Engineers at the US Naval Research Laboratory (NRL) have produced jet fuel from seawater and then fuelled a model aircraft from it.
The researchers' process involved extracting the carbon dioxide and producing hydrogen from seawater, and subsequently converting them into jet fuel using a gas-to-liquids process.
The process is being developed to reduce the cost of refuelling at sea. In 2011, the US Navy Military Sea Lift Command, the primary supplier of fuel and oil to the US Navy fleet, delivered nearly 600 million gallons of fuel to Navy vessels.
The predicted cost of jet fuel using these technologies is in the range of $3-$6 per gallon, and with sufficient funding and partnerships, this approach could be commercially viable within the next seven to ten years, said NRL.
Fuelled by the liquid hydrocarbon, the research team demonstrated sustained flight of a radio-controlled P-51 replica, powered by an off-the-shelf and unmodified two-stroke internal combustion engine.
The fuel from seawater process uses an electrolytic cation exchange module (E-CEM). Both dissolved and bound CO2 are removed from the seawater at 92% efficiency by re-equilibrating carbonate and bicarbonate to CO2 and simultaneously producing H2. The gases are then converted to liquid hydrocarbons by a metal catalyst in a reactor system.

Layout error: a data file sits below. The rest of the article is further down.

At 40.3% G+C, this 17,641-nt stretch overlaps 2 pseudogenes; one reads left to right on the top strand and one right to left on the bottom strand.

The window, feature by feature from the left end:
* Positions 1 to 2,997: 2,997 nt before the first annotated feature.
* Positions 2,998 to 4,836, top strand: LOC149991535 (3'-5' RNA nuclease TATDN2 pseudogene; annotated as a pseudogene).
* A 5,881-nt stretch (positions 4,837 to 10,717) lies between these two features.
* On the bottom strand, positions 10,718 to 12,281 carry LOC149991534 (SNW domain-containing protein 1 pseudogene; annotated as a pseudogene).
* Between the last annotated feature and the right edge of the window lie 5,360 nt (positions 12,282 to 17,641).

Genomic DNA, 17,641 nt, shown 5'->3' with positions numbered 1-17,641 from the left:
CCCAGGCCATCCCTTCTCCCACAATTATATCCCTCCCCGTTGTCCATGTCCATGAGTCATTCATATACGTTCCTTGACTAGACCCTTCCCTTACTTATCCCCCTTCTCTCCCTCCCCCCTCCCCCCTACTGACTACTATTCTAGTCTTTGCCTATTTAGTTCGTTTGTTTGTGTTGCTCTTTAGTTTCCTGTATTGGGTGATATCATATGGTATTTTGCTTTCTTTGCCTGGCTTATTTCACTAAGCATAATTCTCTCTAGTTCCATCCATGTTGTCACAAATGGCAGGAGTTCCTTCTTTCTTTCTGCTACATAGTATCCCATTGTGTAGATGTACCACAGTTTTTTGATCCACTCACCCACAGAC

Dr. Heather Willauer, NRL research chemist, said: "In close collaboration with the Office of Naval Research P38 Naval Reserve program, NRL has developed a game changing technology for extracting, simultaneously, CO2 and H2 from seawater."
"This is the first time technology of this nature has been demonstrated with the potential for transition, from the laboratory, to full-scale commercial implementation."
CO2 in the air and in seawater is an abundant carbon resource, but the concentration in the ocean is about 140 times greater than that in air, and a third of the concentration of CO2 from a stack gas. Two to three percent of the CO2 in seawater is dissolved CO2 gas in the form of carbonic acid, one percent is carbonate, and the remaining 96 to 97% is bound in bicarbonate.
The machine used to extract hydrogen and carbon dioxide from seawater by US researchers
In the first patented step, an iron-based catalyst has been developed that can achieve CO2 conversion levels up to 60% and decrease unwanted methane production in favour of longer-chain unsaturated hydrocarbons. These value-added hydrocarbons from this process serve as building blocks for the production of industrial chemicals and fuels.
In the second step these olefins can be converted to compounds of a higher molecular using controlled polymerisation. The resulting liquid contains hydrocarbon molecules suitable for use a possible renewable replacement for petroleum based jet fuel.
Pursuing remote land-based options would be the first step towards a future sea-based solution, the NRL said.